‘All You Have to Do Is Not Die Over There’
‘Once a Marine’ explores hard homecomings for America’s warriors
by MATTHEW GAULT
The United States is deep into its second decade of perpetual war — and it hasn’t gotten any easier for the people fighting it. Americans call their warriors heroes, buy them beers and thank them for their service. All those little rituals make civilians feel good. They tend not to do anything for the soldier or Marine who just came home from war.
We have de-facto rituals in the United States to help civilians deal with returning warriors, but we have no rituals at all to help the warriors come home. The Veterans Administration fails as often as it helps. The U.S. health-care system makes mental care prohibitively expensive. Our drugs and booze are plentiful and cheap.
The results aren’t pretty.
Once a Marine is a new short documentary about a group of guys just home from Afghanistan. Marines made it, but it doesn’t necessarily feel like it’s for them alone and not the rest of us. It wants to help us understand where our warriors are coming from.
What was it like over there? Once a Marine asks.
Platoon sergeant Heath doesn’t want to talk about it. “How are you going to look at someone and be like, ‘Y’know, I shot this dude in the fucking head and it was awesome,’” he says in one of the docu’s interviews. “Why was it awesome? How is taking a human life … God loved this person and you blew ’em away and you think it’s great.”
“You wanna know why?” he continues. “Because I was pinned down and he was shooting at me and saw him before he saw me and I plugged him first. And it was great because he was trying to kill me and I killed him instead. People don’t get that, they look at you and they’re like, ‘Oh.’ That’s all they’ll say … so I just keep my mouth shut.”
Heath’s hair is short and his beard his long. He’s wearing a leather jacket with a POW-MIA patch on it. He tries to drink his Coors Light off camera but doesn’t always succeed.
Chuck says something similar, but he says it with a grin, as if he might burst out laughing at any moment. Not because something is funny, but because it’s not. “Yeah, you’ll buy me a beer then you’ll ask me if I killed somebody. As far as I’m concerned, you can keep your beer. Just don’t ask your ridiculous questions.”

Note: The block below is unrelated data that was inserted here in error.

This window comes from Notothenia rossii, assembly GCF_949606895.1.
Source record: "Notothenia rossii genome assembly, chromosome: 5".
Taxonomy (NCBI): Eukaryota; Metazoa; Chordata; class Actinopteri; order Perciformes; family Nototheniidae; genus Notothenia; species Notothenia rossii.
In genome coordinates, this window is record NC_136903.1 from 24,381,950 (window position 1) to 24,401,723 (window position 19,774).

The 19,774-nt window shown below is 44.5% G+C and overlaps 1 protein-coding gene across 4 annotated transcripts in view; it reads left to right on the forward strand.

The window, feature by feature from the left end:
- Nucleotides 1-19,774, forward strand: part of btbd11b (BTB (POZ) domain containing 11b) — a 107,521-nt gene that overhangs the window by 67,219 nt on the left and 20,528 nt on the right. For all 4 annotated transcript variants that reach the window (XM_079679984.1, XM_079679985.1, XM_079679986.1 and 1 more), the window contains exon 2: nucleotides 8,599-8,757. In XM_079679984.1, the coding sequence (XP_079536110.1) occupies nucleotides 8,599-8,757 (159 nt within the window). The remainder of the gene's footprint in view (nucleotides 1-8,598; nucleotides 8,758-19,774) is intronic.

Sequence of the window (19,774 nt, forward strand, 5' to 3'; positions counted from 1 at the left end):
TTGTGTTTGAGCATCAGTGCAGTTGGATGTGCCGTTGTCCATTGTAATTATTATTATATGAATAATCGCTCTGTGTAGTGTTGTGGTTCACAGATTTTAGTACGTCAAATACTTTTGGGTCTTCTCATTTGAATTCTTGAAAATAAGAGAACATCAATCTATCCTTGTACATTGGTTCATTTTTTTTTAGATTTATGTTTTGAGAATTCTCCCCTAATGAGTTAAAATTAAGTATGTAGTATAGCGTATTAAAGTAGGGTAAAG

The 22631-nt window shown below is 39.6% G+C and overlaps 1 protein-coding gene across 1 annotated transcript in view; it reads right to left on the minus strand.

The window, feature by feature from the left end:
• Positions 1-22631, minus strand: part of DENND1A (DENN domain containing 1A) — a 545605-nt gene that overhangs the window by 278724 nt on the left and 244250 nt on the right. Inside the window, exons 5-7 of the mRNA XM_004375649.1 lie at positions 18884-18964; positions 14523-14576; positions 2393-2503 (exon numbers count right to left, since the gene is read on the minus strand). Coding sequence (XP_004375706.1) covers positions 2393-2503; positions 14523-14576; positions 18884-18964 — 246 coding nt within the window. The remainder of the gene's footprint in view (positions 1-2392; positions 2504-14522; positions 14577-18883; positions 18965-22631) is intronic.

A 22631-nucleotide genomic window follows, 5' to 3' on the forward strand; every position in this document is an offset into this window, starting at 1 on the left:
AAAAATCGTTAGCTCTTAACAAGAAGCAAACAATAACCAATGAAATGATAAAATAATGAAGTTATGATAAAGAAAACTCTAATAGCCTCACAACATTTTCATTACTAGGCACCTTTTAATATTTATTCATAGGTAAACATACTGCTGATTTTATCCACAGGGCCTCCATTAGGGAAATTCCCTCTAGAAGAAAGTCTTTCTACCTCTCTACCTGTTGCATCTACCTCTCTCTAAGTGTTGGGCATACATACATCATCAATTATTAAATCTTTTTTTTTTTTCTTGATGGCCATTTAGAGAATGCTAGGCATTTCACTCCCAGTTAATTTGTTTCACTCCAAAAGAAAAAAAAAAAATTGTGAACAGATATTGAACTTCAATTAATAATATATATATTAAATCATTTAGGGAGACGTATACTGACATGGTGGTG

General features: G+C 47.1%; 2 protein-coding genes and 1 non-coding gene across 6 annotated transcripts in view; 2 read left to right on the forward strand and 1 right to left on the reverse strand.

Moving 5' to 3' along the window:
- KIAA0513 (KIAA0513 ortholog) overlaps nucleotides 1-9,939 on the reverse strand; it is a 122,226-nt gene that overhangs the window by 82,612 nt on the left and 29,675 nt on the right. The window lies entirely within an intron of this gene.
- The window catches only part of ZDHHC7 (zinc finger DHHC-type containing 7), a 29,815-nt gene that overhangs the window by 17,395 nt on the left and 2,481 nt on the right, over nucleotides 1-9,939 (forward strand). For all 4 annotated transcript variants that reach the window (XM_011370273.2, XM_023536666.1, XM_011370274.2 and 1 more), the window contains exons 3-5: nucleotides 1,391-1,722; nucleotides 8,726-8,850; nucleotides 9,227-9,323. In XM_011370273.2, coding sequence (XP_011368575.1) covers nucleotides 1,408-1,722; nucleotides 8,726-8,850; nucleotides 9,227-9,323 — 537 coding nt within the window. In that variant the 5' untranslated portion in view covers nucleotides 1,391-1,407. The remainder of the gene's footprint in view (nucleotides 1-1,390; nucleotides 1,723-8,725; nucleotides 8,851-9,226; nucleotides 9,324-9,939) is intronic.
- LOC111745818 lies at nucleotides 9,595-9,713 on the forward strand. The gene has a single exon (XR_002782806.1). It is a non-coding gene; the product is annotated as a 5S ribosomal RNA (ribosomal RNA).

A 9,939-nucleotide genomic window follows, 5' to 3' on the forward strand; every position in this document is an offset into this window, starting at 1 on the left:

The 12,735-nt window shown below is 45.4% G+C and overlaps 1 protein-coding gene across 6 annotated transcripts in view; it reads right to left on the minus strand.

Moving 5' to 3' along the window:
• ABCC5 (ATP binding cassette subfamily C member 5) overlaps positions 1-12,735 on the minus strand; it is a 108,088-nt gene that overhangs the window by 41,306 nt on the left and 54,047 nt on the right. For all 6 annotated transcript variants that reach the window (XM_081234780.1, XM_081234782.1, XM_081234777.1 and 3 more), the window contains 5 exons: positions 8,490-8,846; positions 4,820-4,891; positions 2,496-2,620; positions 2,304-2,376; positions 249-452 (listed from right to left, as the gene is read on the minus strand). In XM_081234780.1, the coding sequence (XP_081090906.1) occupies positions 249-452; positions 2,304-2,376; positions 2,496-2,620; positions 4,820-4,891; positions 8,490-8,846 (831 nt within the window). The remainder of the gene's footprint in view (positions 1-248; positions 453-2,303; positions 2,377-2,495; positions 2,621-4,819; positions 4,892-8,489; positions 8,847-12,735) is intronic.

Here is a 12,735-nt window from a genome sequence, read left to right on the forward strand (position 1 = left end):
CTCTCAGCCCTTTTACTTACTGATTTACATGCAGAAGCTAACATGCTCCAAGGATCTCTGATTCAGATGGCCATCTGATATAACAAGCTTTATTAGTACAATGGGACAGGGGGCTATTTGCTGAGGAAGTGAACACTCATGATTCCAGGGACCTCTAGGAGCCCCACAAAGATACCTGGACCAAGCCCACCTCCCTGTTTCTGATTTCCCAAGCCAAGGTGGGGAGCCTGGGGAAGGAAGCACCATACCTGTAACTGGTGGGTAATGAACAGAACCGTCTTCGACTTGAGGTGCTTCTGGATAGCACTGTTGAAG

“I always tell the truth. Yes, I killed somebody,” he says and his grin twitches before he scrunches his face up in an imitation of the imaginary civilian he’s talking to. “‘What?’” Chuck says in a mocking tone.
“What did you think?” he says. “I told you I was in the Marine Corps. I told you I was in the infantry. I told you I was in Afghanistan twice. What do you think?”
Once a Marine comes from first-time filmmaker and former Marine Stephen Canty. In 2010, more than 15,000 coalition troops attempted to push the Taliban from southern Afghanistan. The Pentagon called it Operation Moshtarak. It was the biggest battle of the war, at that time. All the Marines in the film served together during the operation.
Canty’s docu lacks a traditional narrative. Instead, it feels like a purging. He and his fellow Marines gather to talk through what happened to them in the war and how they feel now that they’re home. Its one-on-one interviews intercut with battle footage taken by the Marines themselves. It’s like Restrepo or Korengal, but with the gloves off.
It’s spare and short and the work of an amateur, but Once a Marine has a powerful honesty lacking in most war documentaries. The Marines tell the audience things that they usually only tell each other. These are the things America’s quiet troops hold inside when they get home. There are nightmares here.
What struck me the most watching this film was how each Marine struggled when they came home and how horrible the U.S. military is at integrating its warriors back into civilian life. “Two weeks ago I was holding a [Mark 19 grenade launcher] and I shot a dude and blew his shoes off his feet,” Heath explains. “Now I’m holding a baby and I have to change a diaper.”
Worse, for Heath, are the intrusive memories. “Every time I change a diaper, I think about holding someone down and trying to pack a wound,” he explains. “Every time I wipe an ass. I don’t know why. That’s what I think about.”
Creepy ambient music plays behind the interviews. Metal band Pagan Altar plays over the combat footage. The fighting is gruesome. The emotional battles are worse.
“Honestly, that shit’s fun,” Zell, a machine-gunner, says of combat. “That shit is so much fun.” He joined at 19, on what I’ll call a considered whim. He had been toying with the idea of enlisting and drove to the recruiter’s station one morning on his way to work. He was drunk and high at the time.
“All you have to do is not die over there,” says a Marine named Doss. “You don’t have to pay bills. You don’t have to go to work, go to school. You don’t have to fucking do homework. I think that’s part of the problem. Not being able to deal with life on life’s terms.”
Doss seems to be the worst of his bunch. His journey is one of the main tentpoles of Once a Marine. It includes a Tales From the Crypt turn I won’t describe here, because you need to hear him tell it.
Hell, everyone in America should see this movie, just so they’ll stop treating veterans like they’re delicate, pitiful little dolls.